CHAPEL HILL, N.C. (WNCN) — Could fears of COVID-19 be causing people to risk their health? It’s a concern for doctors across the Triangle who say fewer people are seeking emergency treatment for everything from heart attacks to appendicitis.
Dr. Abhi Mehrotra is the Vice-Chair of Operations for UNC’s Department of Emergency Medicine.
“We’ve seen a decrease of about 40 to 50 percent,” he said. “I know that we, as a society, haven’t magically improved our health status, and I worry about some of our patients who aren’t seeking care, that they may need to be.”
Hospitals across the Triangle report emergency and routine hospital visits are down. WakeMed also reports a 40 percent decline in adult ER visits, and Duke Hospital reports cardiovascular admissions to the hospital are down by 65 percent.
Some hospital systems have instituted staffing furloughs as the number of patients drops.
Dr. Rick Stouffer, the chief of cardiology at UNC, says delaying treatment can be dangerous.
“Our biggest fear is that people are going to sit at home and get sick or even die at home because they’re worried about getting COVID if they leave their home,” he said.
He relayed a recent experience about a heart patient who delayed treatment over coronavirus fears.
“A patient who came in late last week with a big heart attack and just the day before he’s been in his cardiologist’s office.” He continued, “The cardiologist was very worried about him and said, ‘You really need to go to the hospital,’ and the patient said, ‘No, I’m worried if I go there I’ll catch COVID,’ so he went home and then he came in the next morning with a heart attack.”
Doctors want patients to know they’re taking precautions to keep everyone safe. Doctors and nurses are wearing personal protective equipment and keeping patients with COVID-19 away from others.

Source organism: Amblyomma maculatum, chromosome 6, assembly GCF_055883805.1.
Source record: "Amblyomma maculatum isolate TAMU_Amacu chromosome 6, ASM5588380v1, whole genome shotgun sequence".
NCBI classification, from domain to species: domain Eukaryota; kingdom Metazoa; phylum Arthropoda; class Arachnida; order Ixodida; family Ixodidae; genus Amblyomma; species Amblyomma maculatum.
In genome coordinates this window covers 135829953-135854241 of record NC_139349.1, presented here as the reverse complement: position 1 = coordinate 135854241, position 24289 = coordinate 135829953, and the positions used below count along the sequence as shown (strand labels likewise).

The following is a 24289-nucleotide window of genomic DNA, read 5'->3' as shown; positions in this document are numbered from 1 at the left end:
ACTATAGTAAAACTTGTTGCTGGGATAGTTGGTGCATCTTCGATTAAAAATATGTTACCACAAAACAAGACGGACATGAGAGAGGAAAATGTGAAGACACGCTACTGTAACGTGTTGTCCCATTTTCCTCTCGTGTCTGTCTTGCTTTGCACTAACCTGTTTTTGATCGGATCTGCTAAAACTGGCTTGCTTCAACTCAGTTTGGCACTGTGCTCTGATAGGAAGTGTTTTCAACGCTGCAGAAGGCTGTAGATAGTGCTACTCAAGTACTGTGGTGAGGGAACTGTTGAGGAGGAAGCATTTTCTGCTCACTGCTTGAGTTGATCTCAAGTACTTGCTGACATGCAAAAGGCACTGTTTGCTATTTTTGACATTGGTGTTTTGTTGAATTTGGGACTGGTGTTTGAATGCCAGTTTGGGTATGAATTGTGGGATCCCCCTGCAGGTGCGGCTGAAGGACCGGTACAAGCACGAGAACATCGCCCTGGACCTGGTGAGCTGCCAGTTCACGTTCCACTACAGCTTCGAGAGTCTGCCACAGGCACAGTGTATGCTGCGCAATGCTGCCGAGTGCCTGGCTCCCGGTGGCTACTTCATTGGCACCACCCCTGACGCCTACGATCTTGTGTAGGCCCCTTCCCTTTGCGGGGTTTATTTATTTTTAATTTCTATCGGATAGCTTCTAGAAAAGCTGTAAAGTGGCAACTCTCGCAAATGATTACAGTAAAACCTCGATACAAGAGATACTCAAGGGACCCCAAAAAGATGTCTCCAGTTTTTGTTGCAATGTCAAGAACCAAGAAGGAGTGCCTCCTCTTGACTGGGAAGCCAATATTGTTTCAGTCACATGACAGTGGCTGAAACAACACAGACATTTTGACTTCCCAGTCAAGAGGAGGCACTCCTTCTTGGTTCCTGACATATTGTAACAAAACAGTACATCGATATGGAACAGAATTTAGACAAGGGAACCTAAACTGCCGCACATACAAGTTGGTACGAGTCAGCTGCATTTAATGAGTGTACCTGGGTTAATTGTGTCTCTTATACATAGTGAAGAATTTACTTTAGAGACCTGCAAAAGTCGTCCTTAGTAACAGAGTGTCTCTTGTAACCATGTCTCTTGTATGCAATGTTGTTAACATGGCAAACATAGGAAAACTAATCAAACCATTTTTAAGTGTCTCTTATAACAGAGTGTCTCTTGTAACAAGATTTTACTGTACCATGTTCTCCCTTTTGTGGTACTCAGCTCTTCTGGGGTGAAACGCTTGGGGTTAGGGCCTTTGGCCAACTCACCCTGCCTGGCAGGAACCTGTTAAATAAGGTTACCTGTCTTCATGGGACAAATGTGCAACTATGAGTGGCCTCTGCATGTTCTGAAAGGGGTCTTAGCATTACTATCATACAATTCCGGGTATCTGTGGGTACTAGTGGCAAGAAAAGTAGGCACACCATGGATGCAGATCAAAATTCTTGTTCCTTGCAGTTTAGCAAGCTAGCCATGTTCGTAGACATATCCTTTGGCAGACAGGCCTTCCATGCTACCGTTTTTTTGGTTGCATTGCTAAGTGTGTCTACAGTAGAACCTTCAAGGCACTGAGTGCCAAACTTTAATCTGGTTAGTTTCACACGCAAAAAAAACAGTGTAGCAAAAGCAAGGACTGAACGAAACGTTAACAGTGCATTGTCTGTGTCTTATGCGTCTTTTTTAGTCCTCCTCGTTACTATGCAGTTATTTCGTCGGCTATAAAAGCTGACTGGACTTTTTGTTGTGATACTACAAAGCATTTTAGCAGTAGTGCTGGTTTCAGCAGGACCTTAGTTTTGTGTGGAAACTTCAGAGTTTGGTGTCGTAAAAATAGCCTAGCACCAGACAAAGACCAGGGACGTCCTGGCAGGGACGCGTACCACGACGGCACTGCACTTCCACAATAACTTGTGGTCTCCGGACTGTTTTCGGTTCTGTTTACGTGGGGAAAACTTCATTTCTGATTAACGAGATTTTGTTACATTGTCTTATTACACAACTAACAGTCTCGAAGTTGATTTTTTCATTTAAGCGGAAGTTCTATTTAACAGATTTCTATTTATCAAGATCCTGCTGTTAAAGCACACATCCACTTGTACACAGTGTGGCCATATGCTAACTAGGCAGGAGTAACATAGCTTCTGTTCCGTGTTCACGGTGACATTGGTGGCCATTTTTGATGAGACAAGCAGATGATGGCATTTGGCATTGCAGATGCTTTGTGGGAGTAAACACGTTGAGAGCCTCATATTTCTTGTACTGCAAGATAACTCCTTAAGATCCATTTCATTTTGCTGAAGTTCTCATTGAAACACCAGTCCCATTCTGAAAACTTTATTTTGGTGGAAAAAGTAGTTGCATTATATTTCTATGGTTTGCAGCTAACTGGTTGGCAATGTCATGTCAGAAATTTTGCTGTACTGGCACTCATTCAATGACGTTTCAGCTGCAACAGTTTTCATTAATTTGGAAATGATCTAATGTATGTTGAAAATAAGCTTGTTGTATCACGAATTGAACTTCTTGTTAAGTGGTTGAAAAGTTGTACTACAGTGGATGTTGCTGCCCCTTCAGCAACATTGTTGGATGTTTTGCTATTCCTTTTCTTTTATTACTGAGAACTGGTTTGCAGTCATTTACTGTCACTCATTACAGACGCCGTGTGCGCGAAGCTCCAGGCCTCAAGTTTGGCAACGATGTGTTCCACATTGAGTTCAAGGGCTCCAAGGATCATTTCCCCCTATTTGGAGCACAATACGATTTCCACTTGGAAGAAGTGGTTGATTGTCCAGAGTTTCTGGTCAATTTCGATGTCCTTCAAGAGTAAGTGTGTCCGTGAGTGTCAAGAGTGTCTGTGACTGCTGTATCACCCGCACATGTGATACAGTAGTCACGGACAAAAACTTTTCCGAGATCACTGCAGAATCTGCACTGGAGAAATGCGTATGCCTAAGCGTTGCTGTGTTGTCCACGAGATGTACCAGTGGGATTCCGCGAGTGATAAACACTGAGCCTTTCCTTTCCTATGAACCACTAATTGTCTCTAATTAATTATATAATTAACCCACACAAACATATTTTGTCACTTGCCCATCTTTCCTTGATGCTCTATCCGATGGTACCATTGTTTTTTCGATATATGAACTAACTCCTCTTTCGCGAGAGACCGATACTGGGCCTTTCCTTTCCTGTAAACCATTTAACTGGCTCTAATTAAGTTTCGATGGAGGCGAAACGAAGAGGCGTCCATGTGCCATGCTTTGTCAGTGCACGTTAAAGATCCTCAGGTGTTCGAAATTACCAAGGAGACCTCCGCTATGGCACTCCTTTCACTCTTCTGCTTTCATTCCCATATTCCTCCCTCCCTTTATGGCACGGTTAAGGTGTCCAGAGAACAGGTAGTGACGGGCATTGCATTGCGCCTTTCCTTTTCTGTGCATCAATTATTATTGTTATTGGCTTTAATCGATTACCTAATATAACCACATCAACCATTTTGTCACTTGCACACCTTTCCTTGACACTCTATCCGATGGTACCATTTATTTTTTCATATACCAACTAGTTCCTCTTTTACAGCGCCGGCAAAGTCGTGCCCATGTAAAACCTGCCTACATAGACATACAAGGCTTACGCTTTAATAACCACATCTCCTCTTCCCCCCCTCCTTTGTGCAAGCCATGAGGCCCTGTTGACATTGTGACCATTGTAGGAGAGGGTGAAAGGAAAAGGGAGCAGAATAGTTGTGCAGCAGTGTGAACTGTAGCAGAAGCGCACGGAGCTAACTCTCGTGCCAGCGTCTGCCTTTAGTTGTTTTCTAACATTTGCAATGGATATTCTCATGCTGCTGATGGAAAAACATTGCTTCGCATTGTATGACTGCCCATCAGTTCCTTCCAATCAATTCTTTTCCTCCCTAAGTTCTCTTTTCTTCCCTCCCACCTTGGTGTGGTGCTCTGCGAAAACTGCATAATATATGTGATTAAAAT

“We’ve changed the triaging process basically taking the triage outside,” explained Mehrotra. “We have a tent set up outside helping direct patients to the appropriate area. We have a respiratory area of the emergency area and a non-respiratory area.”
Stouffer said our state has not seem a surge in cases, but a slow increase.
“North Carolina is not New York City. We saw the nightmares coming out of New York City. Patients were in the hallways; patients weren’t getting enough ventilators,” Mehrotra said. That has not been the case in North Carolina. North Carolina, instead of being a big surge it’s a slow steady uptick, but one the medical system across the state has been able to handle.”
Doctors say if you are having any symptoms that could indicate a heart attack or stroke, it’s important to seek medical treatment. Even appendicitis or an infection can become very dangerous if left untreated.
“Patients should not feel so scared of that they can’t come to the hospital because they’re worried about getting COVID,” said Stouffer.
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